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Miss Ellicott's School for the Magically Minded Hardcover – March 21, 2017
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From School Library Journal
Gr 4–8—Chantel is a powerful young sorceress, but she's had less luck with the deportment lessons that all magical maidens learn at Miss Ellicott's school. When Miss Ellicott mysteriously disappears, a lack of deportment may be the least of Chantel's problems. Marauders are besieging the city, and suddenly none of the adult sorceresses are around to perform the spells that strengthen the walls. Also, Chantel's snake familiar has crawled into her head, which doesn't help matters. As she takes responsibility for the school's younger students, questions the city's patriarchy and the old ways of thinking, and begins to find her way into her full powers, Chantel starts to learn when to be biddable and when to be bold. This imaginative story has it all: magic and adventure but also humor and relevant political undertones for savvy readers. Chantel is described as brown-skinned; the racial identity of other characters is not specified. This book features a strong plot and well-developed characters. Readers who enjoyed Blackwood's earlier works will not be disappointed. Hand this to fans of Diana Wynne Jones and Shannon Hale. VERDICT This clever fantasy is a strong purchase for most middle grade collections.—Misti Tidman, Mansfield/Richland County Public Library, OH
Praise for MISS ELLICOTT’S SCHOOL FOR THE MAGICALLY MINDED: “Chantel is a magical heroine to be celebrated, deportment notwithstanding.” (Kirkus Reviews)
“This fantastical adventure is a sheer delight, featuring a smart, kind, and brave heroine.” (Booklist (starred review))
“This book features a strong plot and well-developed characters. Readers who enjoyed Blackwood’s earlier works will not be disappointed. Hand this to fans of Diana Wynne Jones and Shannon Hale. This clever fantasy is a strong purchase for most middle grade collections.” (School Library Journal)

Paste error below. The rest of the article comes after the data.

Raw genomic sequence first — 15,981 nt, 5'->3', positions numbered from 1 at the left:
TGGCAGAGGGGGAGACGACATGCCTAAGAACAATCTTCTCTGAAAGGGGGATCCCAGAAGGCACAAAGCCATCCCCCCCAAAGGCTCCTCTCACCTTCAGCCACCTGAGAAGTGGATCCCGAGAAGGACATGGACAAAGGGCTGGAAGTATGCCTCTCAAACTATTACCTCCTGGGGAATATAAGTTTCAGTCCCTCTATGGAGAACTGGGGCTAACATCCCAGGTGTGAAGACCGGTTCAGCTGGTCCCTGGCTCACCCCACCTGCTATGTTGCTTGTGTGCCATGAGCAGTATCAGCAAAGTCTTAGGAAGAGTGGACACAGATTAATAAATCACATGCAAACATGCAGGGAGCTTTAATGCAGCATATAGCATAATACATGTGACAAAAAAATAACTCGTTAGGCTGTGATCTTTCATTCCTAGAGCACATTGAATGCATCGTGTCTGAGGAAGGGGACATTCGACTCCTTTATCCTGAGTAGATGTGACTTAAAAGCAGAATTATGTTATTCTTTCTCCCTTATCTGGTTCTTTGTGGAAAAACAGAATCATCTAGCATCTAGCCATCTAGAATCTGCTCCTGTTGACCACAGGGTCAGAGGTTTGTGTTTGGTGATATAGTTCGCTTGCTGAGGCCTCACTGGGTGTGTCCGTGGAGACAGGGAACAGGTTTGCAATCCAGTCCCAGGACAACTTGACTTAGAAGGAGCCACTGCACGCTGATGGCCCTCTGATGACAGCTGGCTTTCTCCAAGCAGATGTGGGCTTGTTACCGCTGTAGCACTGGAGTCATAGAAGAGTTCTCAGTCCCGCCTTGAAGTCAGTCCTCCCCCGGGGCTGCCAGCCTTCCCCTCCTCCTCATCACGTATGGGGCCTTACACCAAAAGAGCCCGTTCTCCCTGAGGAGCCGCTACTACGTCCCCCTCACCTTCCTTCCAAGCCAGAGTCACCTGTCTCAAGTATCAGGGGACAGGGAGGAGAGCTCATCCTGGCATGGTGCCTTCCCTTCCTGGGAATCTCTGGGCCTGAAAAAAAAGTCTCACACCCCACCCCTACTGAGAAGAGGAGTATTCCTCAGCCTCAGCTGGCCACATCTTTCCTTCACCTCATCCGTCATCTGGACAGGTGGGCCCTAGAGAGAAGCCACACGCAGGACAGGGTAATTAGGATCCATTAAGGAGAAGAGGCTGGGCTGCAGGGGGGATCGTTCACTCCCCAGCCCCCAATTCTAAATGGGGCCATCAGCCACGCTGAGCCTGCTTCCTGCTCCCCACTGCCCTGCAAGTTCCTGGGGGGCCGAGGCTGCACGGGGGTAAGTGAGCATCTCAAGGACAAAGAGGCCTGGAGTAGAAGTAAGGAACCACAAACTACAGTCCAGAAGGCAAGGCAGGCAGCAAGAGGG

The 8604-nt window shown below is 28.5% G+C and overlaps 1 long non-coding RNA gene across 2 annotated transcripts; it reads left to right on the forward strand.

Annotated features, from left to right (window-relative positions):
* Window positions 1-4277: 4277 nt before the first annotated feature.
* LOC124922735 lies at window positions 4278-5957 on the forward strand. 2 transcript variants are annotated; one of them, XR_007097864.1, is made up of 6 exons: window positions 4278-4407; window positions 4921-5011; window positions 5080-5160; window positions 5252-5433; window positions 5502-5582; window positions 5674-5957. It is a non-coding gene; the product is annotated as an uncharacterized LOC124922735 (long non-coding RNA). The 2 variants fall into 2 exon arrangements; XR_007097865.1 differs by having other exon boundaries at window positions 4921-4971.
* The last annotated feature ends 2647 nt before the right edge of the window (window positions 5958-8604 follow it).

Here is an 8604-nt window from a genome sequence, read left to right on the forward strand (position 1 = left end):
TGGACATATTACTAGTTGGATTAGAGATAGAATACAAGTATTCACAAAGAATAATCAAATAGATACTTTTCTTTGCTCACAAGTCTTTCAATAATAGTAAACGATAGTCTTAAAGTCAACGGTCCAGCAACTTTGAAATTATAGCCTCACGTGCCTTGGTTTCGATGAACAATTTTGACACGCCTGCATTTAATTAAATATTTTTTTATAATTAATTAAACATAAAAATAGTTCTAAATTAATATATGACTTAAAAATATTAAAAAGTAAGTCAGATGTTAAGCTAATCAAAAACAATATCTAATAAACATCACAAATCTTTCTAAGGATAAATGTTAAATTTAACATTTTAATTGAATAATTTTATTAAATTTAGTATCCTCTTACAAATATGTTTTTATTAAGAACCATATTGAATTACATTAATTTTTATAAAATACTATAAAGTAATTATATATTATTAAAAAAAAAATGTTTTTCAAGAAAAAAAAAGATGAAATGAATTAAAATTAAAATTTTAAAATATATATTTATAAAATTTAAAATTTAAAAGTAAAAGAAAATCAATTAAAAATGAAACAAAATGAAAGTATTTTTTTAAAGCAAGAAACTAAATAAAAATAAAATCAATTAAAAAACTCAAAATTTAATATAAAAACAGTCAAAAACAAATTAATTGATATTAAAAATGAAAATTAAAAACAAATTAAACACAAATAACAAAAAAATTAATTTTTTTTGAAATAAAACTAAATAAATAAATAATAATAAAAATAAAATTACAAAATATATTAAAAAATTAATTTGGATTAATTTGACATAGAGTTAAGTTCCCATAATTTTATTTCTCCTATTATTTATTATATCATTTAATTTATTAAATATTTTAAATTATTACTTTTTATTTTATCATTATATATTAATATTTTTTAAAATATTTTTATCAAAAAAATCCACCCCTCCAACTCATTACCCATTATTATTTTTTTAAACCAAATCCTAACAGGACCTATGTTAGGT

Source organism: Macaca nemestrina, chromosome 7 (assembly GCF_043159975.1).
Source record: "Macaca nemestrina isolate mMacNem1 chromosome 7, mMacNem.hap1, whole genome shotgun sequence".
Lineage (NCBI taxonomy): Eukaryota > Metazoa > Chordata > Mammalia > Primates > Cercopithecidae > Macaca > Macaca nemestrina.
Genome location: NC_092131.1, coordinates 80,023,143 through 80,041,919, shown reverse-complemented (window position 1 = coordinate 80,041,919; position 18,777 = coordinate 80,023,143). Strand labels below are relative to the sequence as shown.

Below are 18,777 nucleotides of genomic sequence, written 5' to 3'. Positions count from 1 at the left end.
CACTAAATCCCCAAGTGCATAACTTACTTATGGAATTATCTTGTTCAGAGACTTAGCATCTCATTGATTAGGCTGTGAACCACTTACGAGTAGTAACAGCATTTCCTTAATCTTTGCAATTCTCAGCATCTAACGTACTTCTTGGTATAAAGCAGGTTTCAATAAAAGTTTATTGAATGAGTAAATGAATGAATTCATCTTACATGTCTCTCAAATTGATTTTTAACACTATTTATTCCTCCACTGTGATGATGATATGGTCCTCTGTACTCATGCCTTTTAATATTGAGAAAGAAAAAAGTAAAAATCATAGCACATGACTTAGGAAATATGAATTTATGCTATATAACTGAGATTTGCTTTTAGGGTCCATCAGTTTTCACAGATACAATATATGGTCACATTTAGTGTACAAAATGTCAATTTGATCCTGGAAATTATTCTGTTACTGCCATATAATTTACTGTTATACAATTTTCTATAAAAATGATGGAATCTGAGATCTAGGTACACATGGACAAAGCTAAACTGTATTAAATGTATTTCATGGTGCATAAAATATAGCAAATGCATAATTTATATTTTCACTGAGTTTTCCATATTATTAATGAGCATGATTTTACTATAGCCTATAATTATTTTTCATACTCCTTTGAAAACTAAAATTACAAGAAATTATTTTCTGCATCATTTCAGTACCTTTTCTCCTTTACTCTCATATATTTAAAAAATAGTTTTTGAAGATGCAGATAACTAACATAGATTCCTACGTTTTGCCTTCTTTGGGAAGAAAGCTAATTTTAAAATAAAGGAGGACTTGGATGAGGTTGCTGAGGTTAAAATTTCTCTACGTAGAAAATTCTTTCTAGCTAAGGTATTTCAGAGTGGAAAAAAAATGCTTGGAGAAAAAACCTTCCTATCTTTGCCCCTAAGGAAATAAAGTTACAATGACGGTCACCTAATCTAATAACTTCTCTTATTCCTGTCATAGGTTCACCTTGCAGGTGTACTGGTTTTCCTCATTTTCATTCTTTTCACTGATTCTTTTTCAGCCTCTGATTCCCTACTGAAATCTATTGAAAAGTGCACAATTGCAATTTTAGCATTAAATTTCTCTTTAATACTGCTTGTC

“This extraordinary fantasy...has everything a reader might desire: thrilling suspense, a courageous and smart heroine, an elaborately constructed plot, a vivid setting and a moral grounding and nuance reminiscent of Kristen Cashore’s marvelous “Graceling” books for teen readers.” (Buffalo News)
“’Magical maiden’ Chantel’s biggest challenge in her education to become a proper and correct sorceress is ‘deportment.’ A magical-school story with welcome diversity (Chantel is black), unexpected reveals, and thrilling surprises.” (The Horn Book)
Praise for JINX’S FIRE: “Blackwood offers a story of enchanting texture and depth, and series fans will be elated to have another outing with the sweetly sardonic hero, whose conscience is almost as troublesome as his grasp of spells. Fans of Cornelia Funke should add this to their stacks.” (ALA Booklist)
Praise for JINX’S FIRE: “A solid conclusion to a trilogy...threaded with proper amounts of heroism, humor and ingenious twists of character.” (Kirkus)
Praise for JINX’S MAGIC: “This series deserves a permanent place in the children’s fantasy pantheon, with Narnia and Earthsea.” (Booklist (starred review))
“The familiar premise—a magical school where girls train to become proper young ladies—gains some startlingly Dickensian elements in Blackwood’s deft hands...[The] shift in perspective opens up readers’ perspective as well—one more act of storytelling prestidigitation in a story rife with unexpected reveals and thrilling surprises.” (Horn Book Magazine)
Praise for JINX’S MAGIC: “The unique setting, smart pace, likable characters, and sprightly voice hold the narrative together while keeping Jinx’s fans eager for more.” (Horn Book Magazine)